Investigation of research misconduct
Npof investigates research misconduct only
The sole function of the National Board for Assessment of Research Misconduct (Npof) is to examine issues of misconduct in research. Npof is not authorised to investigate other breaches of good practice.
Research misconduct is defined as:
“a serious deviation from good research practice in the form of fabrication, falsification or plagiarism that is committed intentionally or through gross negligence when planning, conducting or reporting research.” (Section 2 of the Act on responsibility for good research practice and the examination of research misconduct [Swedish Code of Statutes 2019:504]; below, “the Act”.)
How the process works
This is an administrative law process, meaning that the process is done in writing. The course of case management may vary, depending on the complexity of the matters addressed and how much new material the Office needs to obtain. The flowchart below illustrates the procedure adopted in most cases.
On a continuous basis, Npof’s caseworker updates the respondent (alleged researcher) on how the case is progressing.
Respondents who are invited to express their views have two to three weeks in which to write the statement.
An expert is engaged if the case requires any special in-depth investigation by an expert. The expert called in, if any, is usually given one month to investigate the matters Npof has requested.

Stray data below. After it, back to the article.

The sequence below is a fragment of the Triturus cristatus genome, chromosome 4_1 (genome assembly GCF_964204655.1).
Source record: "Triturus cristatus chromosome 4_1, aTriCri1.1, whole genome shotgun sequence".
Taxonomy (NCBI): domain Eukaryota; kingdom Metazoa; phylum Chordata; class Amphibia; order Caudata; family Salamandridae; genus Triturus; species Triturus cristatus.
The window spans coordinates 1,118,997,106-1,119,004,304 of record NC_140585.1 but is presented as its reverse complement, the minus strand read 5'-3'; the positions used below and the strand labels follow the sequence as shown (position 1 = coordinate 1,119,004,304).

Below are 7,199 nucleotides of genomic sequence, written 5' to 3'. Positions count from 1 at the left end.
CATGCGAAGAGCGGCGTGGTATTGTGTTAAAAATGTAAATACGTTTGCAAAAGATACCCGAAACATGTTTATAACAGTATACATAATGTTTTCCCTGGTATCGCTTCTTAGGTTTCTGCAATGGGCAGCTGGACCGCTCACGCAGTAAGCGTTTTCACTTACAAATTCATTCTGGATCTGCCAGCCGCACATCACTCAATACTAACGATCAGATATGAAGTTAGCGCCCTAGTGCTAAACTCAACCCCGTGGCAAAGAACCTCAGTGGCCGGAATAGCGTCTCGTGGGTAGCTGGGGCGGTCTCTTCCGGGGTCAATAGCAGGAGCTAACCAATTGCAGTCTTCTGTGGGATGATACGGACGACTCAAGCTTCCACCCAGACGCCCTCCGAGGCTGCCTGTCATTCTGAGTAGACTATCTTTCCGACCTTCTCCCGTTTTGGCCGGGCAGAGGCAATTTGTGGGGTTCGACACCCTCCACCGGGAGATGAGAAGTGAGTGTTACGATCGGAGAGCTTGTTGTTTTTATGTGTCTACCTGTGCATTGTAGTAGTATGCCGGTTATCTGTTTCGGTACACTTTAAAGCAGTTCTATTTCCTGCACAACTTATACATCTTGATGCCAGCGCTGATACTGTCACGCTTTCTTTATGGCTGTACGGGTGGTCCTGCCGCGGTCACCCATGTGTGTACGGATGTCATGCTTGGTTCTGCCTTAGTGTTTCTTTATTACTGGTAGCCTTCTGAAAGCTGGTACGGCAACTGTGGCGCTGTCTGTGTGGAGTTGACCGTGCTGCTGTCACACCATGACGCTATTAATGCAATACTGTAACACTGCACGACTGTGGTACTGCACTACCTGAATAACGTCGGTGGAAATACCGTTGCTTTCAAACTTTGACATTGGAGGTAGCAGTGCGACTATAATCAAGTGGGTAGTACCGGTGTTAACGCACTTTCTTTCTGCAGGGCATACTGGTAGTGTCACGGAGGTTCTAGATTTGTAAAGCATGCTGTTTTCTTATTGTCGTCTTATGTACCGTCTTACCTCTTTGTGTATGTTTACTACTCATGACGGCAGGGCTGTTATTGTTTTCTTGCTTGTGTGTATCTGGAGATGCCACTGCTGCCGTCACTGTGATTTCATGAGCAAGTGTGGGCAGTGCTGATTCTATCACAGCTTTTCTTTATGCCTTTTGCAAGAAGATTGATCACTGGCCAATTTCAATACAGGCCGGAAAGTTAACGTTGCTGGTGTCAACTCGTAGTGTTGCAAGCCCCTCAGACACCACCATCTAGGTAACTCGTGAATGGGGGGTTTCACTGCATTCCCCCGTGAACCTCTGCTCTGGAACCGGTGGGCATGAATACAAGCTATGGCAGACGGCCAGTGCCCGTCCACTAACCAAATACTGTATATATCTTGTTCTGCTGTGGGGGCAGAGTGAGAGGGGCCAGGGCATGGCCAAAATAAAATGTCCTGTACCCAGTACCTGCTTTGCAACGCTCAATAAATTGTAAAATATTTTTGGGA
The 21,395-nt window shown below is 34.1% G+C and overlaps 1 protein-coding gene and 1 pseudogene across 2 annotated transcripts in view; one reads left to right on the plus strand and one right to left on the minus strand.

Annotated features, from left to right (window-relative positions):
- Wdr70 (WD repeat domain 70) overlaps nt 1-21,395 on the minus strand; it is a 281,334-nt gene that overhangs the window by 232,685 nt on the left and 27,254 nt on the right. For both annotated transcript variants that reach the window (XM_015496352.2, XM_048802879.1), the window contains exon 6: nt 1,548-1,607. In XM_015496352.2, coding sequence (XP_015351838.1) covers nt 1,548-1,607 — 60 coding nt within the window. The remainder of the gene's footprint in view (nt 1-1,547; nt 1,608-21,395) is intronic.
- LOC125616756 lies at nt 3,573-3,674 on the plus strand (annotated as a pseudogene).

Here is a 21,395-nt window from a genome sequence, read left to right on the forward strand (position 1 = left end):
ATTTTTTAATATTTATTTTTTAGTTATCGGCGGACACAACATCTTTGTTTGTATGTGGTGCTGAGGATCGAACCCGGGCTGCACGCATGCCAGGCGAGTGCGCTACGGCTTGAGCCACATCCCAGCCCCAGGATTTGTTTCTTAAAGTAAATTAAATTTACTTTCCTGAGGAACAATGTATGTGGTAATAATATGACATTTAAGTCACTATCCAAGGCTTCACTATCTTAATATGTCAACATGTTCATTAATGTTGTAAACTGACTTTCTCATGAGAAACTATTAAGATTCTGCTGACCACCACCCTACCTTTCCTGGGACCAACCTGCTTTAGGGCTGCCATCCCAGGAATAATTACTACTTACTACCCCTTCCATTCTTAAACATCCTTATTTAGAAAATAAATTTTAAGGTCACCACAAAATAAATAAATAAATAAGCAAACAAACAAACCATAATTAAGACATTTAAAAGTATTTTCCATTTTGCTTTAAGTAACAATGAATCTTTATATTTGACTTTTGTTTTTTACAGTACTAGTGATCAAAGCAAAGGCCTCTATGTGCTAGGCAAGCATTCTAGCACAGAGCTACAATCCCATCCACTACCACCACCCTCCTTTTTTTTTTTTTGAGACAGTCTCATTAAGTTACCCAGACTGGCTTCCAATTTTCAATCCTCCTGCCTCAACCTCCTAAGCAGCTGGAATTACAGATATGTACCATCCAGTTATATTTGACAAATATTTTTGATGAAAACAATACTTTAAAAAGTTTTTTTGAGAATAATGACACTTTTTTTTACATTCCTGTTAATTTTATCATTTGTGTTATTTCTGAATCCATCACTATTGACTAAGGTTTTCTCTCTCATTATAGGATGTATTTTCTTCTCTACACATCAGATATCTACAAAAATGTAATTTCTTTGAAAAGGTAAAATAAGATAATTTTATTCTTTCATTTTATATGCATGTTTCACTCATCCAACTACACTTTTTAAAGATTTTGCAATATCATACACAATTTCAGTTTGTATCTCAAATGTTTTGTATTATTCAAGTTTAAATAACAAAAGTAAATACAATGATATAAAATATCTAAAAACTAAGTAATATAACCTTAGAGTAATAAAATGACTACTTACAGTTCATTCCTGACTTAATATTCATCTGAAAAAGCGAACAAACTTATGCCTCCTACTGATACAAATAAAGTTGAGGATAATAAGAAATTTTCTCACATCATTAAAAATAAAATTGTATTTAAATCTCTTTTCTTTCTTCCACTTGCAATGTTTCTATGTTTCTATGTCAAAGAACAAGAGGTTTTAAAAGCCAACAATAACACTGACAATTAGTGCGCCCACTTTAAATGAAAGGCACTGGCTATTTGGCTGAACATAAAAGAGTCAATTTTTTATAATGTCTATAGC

Before Npof decides in the case, the respondent is notified of all material with a bearing on the decision, unless this clearly is unnecessary, and then also given the opportunity to comment on the material.
Five-stage assessment process
Npof’s investigation comprises five stages. If any one of these is not completed, we discontinue the process and issue no ruling on the subsequent stages.
- Is the research that the allegation report concerns subject to the Act?
- Is planning, conducting or reporting of research involved?
- If so, does the case involve fabrication, falsification or plagiarism?
- If so, is the offence a serious breach of good research practice?
- If so, was the offence committed intentionally or through gross negligence?
1. Is the research that the allegation report concerns subject to the Act?
Under Section 3, the Act covers research carried out by:
- higher education institutions for which the Swedish state is the entity responsible, and which are covered by the Swedish Higher Education Act (1992:1434)
- other government agencies
- the state in the form of a limited company, if the company’s operations are regulated by law or other statute, or if the state, as owner or by contributing state funding, by agreement or otherwise, has a decisive influence over the operations
- the state in the form of a foundation, if the foundation’s activities are regulated by law or other statute, or if the foundation is formed by, or jointly with, the state or administered by a government agency
- municipalities and/or regions
- limited companies, trading companies, economic associations and foundations in which municipalities and/or regions exert legally decisive influence
- individual education providers that are authorised to issue academic degrees under the Act (1993:792) on authorisation to issue certain degrees.